As I mentioned earlier, the first versions of the Prophet 5 utilised SSM chips for voice generation. These were later replaced with CEM (Curtis Electro Music) chips as they were a lot more consistent and reliable. However, it is commonly agreed that Prophets using SSM chips had a better sound. Each voice consisted of two voltage controlled oscillators (VCOs), the first having sawtooth and pulse waveforms and the second sawtooth, pulse and sine waves. In addition, each voice featured a noise source, voltage controlled filter (VCO) and two ADSR generators. With SSM envelope chips driving the VCF, you could really detect the discrepancies between the voices. Perhaps it was this inconsistency that helped to give the Prophet its distinctive sound. Bob Moog always professed that it was the distortion in his filter circuit that made the Minimoog sound so good.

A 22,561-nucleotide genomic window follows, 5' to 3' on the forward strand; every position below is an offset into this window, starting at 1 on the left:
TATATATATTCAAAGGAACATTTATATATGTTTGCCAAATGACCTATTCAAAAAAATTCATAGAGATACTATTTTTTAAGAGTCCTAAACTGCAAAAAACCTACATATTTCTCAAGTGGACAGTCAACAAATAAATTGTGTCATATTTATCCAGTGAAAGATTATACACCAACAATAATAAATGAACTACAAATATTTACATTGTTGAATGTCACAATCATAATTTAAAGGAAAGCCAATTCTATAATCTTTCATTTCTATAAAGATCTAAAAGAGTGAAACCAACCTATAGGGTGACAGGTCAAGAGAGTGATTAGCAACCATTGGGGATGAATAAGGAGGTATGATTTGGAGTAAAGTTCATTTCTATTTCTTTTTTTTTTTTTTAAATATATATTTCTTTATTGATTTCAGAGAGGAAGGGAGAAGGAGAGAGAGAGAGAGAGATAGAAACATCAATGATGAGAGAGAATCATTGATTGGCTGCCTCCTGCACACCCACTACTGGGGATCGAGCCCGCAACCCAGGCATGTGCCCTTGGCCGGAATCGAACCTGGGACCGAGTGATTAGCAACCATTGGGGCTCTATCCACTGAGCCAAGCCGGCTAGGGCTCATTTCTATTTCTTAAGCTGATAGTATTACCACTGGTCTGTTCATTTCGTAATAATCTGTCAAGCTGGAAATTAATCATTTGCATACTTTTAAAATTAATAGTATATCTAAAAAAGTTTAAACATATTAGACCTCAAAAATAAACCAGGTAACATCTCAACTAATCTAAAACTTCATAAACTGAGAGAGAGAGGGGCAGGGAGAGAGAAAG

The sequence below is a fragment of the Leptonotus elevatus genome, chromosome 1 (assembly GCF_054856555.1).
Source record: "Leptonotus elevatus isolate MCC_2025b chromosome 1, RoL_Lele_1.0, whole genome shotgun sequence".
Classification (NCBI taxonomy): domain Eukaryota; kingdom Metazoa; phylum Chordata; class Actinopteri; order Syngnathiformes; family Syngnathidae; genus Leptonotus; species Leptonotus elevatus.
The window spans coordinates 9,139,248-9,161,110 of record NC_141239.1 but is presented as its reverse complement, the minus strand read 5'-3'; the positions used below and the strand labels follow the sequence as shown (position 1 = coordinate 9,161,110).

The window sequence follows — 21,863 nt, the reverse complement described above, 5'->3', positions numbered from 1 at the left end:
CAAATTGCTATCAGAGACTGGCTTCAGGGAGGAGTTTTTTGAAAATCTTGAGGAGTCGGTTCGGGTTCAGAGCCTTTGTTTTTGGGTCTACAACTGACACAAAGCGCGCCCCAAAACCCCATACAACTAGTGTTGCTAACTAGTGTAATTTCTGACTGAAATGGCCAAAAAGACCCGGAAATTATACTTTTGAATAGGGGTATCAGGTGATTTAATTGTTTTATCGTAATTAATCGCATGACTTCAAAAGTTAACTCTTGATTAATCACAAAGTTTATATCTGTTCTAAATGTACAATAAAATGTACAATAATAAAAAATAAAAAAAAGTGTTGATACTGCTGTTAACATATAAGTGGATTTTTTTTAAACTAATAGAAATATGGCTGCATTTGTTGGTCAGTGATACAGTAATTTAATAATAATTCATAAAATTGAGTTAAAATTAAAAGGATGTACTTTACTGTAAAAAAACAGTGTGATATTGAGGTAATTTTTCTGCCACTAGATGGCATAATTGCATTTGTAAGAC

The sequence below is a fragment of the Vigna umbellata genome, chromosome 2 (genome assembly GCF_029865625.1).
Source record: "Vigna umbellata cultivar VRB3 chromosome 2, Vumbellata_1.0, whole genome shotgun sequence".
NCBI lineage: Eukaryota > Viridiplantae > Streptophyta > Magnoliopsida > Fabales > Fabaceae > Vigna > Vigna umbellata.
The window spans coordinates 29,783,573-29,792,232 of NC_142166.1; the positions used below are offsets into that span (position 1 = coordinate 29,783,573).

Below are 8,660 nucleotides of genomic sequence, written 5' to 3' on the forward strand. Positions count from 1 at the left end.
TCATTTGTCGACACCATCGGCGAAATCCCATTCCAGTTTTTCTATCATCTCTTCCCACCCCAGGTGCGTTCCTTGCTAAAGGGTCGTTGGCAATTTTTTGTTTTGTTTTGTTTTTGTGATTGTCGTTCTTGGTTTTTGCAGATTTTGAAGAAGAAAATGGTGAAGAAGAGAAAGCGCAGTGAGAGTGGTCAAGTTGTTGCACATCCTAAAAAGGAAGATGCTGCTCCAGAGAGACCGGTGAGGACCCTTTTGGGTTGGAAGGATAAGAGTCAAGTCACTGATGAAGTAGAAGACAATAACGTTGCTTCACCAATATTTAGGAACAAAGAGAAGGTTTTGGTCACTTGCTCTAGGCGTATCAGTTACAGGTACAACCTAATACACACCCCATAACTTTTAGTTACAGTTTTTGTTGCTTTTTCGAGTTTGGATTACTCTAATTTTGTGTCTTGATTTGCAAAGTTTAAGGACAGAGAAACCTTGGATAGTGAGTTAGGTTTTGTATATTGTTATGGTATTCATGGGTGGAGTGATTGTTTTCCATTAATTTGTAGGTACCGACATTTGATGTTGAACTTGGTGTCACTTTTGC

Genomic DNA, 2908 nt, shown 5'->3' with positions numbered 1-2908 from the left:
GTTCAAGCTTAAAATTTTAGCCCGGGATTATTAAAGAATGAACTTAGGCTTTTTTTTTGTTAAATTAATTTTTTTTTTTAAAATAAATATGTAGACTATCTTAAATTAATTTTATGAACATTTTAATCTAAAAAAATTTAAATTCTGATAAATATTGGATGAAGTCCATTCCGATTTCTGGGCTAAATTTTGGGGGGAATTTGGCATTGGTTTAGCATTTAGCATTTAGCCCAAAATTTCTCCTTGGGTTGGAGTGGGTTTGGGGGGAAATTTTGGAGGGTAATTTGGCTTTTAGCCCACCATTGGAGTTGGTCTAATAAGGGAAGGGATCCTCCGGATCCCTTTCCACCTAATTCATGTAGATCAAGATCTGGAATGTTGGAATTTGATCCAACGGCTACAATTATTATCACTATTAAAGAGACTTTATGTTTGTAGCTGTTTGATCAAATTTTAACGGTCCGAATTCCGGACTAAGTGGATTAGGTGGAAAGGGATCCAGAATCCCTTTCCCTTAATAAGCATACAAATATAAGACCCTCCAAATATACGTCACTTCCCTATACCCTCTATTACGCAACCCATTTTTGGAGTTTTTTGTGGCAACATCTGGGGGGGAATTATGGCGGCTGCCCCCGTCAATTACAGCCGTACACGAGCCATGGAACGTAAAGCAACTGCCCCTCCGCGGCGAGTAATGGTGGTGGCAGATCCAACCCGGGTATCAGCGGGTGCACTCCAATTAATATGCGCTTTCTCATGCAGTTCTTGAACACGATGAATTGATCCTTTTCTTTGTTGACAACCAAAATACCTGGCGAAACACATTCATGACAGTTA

The Prophet's filters were also responsible for the character of the sound. Then, as now, Roland and Yamaha (to name but two manufacturers') synths had recognisable characters but only the Prophet had a full, yet transparent, sound quality such that its array of programs could sound completely different - uncoloured, perhaps. Having said that, the Prophet's factory-programmed brass sound was used by just about everyone, and became a vital ingredient of any mid-Atlantic rock band. Session players still use that same patch today, and it can be heard on the odd TV advert and piece of incidental music.